Senegal, Dakar

First stop in Senegal: Dakar

With its three million inhabitants, Senegal’s capital, Dakar, is a city full of those traits that make it a destination attractive for tourists. One of those traits is the famous Paris- Dakar. Even though if you want to attend it, nowadays you need to consider going halfway across the world. Football is another big star here. In the streets, you’ll see loads of people with the famous Lion’s t-shirt. And the food, and the people, oh gosh, where do we start? Let’s go step by step. 

Dakar is similar to other African cities I visited but more organised and tourist-friendly. So the first night, I felt safe enough to take a taxi and go out of town. I went close to the sea, to a restaurant managed (I discovered later) by a nice woman from Liguria.

How to describe Dakar in two words? 

I thought about an answer for so long since I figured out how useless the question was. Better asking: what are the sensations this city gives to you? Better, which images remained trapped inside your pen and paper in a way you couldn’t erase anymore? Step one, the sidewalks without start or end, mixed with a sandy smelly fog due to the old cars all around.

Plants!

Plants without owners, anarchist trees whose motto seems to be “sorry, humans, we don’t care about Dakar, that’s home for us”. They grow everywhere, on the stairs in front of the Post office. Vertical from half-open doors in an “audiovisual recording centre”, they occupy windows and balconies of abandoned houses. Dakar is also swarming with people.

There are men and women walking with huge boxes over their heads and incredibly straight backs. Also, Senegal supermodels men and women are jogging in flip-flops in the traffic. Others bravely try not to be killed by cycling through insane traffic rush in the streets. Dakar is also happy music everywhere, with people dancing under the sun with a bunch of bananas over their heads. In a word, it’s alive.

And the winner is…

I found my personal winner in a small street just outside the city. He was selling his furniture (the best of Senegal, says a handwritten ad attached to one sofa) while sitting on his donkey chewing a small plant. In one of his fabulous leather armchairs, you’re not going to see a dog or a cat sleeping (oh, no, too easy). A brown goat with a white muzzle is peacefully resting there. If not the most beautiful, the cutest goat in Senegal, I must say.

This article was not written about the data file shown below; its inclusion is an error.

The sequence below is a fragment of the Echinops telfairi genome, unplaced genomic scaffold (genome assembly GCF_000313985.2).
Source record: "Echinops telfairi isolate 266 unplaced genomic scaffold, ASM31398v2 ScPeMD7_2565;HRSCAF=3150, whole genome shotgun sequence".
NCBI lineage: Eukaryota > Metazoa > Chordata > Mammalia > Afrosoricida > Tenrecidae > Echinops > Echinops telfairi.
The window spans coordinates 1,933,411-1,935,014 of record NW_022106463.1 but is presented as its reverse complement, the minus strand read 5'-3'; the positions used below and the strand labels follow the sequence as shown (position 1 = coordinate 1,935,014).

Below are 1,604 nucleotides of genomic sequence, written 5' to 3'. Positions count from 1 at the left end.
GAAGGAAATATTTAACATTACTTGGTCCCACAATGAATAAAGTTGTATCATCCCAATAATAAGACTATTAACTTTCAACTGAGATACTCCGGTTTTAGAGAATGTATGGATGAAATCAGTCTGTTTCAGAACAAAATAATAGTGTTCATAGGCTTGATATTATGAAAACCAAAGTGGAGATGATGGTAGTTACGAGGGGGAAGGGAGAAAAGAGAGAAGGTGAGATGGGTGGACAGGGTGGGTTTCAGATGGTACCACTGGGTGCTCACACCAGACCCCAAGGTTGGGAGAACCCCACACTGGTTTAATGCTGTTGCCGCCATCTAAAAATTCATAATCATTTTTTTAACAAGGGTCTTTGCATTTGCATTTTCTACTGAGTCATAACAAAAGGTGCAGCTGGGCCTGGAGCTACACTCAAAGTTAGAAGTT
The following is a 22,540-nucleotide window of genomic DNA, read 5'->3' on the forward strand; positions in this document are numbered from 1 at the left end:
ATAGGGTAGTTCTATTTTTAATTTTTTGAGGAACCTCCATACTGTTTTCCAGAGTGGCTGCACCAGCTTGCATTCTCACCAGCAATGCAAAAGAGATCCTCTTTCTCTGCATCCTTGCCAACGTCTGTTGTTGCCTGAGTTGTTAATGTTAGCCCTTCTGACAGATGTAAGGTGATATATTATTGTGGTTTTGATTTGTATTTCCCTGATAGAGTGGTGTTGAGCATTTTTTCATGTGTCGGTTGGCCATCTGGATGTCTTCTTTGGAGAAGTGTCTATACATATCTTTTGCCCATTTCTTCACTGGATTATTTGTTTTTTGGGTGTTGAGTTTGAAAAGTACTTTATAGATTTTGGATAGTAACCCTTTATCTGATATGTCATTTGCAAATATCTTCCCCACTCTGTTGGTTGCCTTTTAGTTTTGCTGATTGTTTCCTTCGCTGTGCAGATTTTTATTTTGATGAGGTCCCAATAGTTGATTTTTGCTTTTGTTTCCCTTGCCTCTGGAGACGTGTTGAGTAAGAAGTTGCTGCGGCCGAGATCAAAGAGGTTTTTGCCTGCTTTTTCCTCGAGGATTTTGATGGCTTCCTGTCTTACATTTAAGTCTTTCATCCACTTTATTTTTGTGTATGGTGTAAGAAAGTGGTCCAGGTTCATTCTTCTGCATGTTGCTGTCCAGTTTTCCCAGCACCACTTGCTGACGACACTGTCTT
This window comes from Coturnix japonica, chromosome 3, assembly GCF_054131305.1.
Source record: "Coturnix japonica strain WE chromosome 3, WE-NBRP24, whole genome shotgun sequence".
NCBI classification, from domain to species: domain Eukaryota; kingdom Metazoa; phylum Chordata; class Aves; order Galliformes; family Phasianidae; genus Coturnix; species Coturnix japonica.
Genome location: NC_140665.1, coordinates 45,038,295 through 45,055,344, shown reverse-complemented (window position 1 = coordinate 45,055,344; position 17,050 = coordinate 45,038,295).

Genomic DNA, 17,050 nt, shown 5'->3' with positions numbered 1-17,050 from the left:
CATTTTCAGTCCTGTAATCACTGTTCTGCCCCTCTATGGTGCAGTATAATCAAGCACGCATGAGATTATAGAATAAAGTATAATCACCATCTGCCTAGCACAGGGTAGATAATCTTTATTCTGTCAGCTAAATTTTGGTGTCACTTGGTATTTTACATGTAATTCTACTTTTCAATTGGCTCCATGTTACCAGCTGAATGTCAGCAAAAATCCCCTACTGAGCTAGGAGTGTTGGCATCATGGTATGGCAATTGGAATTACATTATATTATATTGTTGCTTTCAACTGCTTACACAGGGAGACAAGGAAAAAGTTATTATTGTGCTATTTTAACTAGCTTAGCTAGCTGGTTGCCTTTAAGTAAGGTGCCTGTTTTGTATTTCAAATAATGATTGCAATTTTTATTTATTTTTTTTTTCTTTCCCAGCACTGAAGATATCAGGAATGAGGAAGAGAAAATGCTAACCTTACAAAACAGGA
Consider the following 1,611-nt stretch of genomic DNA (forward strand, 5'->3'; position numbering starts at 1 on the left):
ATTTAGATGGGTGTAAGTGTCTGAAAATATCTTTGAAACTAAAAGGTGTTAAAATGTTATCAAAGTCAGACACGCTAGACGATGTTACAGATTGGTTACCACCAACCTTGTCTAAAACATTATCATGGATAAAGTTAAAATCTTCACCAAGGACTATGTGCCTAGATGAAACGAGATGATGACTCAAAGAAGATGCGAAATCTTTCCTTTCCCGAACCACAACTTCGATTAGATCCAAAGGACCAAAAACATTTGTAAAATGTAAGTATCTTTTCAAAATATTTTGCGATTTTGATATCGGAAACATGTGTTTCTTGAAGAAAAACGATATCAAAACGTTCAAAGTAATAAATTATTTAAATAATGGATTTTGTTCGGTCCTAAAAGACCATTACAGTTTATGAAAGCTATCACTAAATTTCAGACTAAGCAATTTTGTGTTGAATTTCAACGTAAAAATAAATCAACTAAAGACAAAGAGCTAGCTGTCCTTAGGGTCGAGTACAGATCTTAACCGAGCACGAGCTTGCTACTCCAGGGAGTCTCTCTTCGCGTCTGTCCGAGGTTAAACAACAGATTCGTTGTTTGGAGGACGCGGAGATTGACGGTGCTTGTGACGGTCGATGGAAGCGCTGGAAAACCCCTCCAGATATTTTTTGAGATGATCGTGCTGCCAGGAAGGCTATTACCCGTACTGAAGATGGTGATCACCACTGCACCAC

The Renaissance statue in Dakar

Dakar, Senegal, monument of Renaissance.
Dakar, Senegal, monument of Renaissance.

All of you probably had the experience of staying under a 160 ft. tall statue. No? Well, even for me, it was a shocking first time after the tallest tower in Japan. I’m sorry for my Senegalese friends, but I think they’ll agree with me when I say that Senegal needs a lot of other infrastructures before this colossal statue. The matter isn’t just the money the government spent on it.

The problem is mainly that we’re in a Muslim country, and a big breast pops- out of the woman’s t-shirt in the statue. Ali (that drives me around) said this is one reason why Senegal’s population changed their President. Even though I agree with Senegalese, as a tourist, I was fascinated by this immense figure. A man and a woman with a child are watching the Ocean without fear.

North Korea?

As a matter of fact, imagining a North Korean company coming all the way up here to make a giant statue is something quite shocking in itself. For one of you that like statistics: this is the tallest statue on the whole African continent. Senegal can be proud of saying that it’s 9 feet taller than the American Statue of Liberty.

A whole rose lake

Senegal, rose lake.
Senegal, rose lake.

Let’s make it clear. First, this lake is rose, but not as in the pictures (Photoshop?). Second, its name is Retba Lake, before changing it to a more touristic Rose Lake. I’m not going to get you bored with why it changes its colour once a day. However, I can tell you that this is the right place for salt if you’re searching for salt. All around the lake, you can find a massive amount of it, grouped together in piles and piles all around the lake.

Senegal Rose Lake

Guess what is the most common work here? Yes, in one way or another has something to do with the salt. If you ever try to swim in the lake, you’ll feel your feet burning and yourself floating. That’s because the salt concentration is really high. The salt extractors do community service.

Without them, it would be The Salty Lake, which sounds way less poetic than Rose Lake, no?

Now, let’s move to Gorèe island, shall we?

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The importance of reading, graphic by Daniele Frau.
The importance of reading, graphic by Daniele Frau.

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